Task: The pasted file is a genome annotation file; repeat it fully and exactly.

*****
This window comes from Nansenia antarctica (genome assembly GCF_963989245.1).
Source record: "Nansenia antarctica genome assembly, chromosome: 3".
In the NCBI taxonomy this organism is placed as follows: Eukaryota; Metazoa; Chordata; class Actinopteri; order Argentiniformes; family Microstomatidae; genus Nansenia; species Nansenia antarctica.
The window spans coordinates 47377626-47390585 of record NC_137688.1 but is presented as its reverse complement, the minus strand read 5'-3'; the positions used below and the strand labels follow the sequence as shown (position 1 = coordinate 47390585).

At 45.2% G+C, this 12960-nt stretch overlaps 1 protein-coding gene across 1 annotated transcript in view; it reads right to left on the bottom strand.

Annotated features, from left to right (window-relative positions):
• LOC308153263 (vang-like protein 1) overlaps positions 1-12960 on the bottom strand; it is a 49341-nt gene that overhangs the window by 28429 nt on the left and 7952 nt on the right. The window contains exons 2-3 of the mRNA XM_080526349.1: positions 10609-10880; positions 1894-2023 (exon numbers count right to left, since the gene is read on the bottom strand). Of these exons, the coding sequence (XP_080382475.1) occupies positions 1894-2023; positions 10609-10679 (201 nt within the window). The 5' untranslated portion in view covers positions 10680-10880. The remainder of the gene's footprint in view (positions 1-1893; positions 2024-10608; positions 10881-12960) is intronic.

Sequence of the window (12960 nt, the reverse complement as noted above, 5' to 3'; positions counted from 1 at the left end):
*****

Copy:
This window comes from Nansenia antarctica (genome assembly GCF_963989245.1).
Source record: "Nansenia antarctica genome assembly, chromosome: 3".
In the NCBI taxonomy this organism is placed as follows: Eukaryota; Metazoa; Chordata; class Actinopteri; order Argentiniformes; family Microstomatidae; genus Nansenia; species Nansenia antarctica.
The window spans coordinates 47377626-47390585 of record NC_137688.1 but is presented as its reverse complement, the minus strand read 5'-3'; the positions used below and the strand labels follow the sequence as shown (position 1 = coordinate 47390585).

At 45.2% G+C, this 12960-nt stretch overlaps 1 protein-coding gene across 1 annotated transcript in view; it reads right to left on the bottom strand.

Annotated features, from left to right (window-relative positions):
• LOC308153263 (vang-like protein 1) overlaps positions 1-12960 on the bottom strand; it is a 49341-nt gene that overhangs the window by 28429 nt on the left and 7952 nt on the right. The window contains exons 2-3 of the mRNA XM_080526349.1: positions 10609-10880; positions 1894-2023 (exon numbers count right to left, since the gene is read on the bottom strand). Of these exons, the coding sequence (XP_080382475.1) occupies positions 1894-2023; positions 10609-10679 (201 nt within the window). The 5' untranslated portion in view covers positions 10680-10880. The remainder of the gene's footprint in view (positions 1-1893; positions 2024-10608; positions 10881-12960) is intronic.

Sequence of the window (12960 nt, the reverse complement as noted above, 5' to 3'; positions counted from 1 at the left end):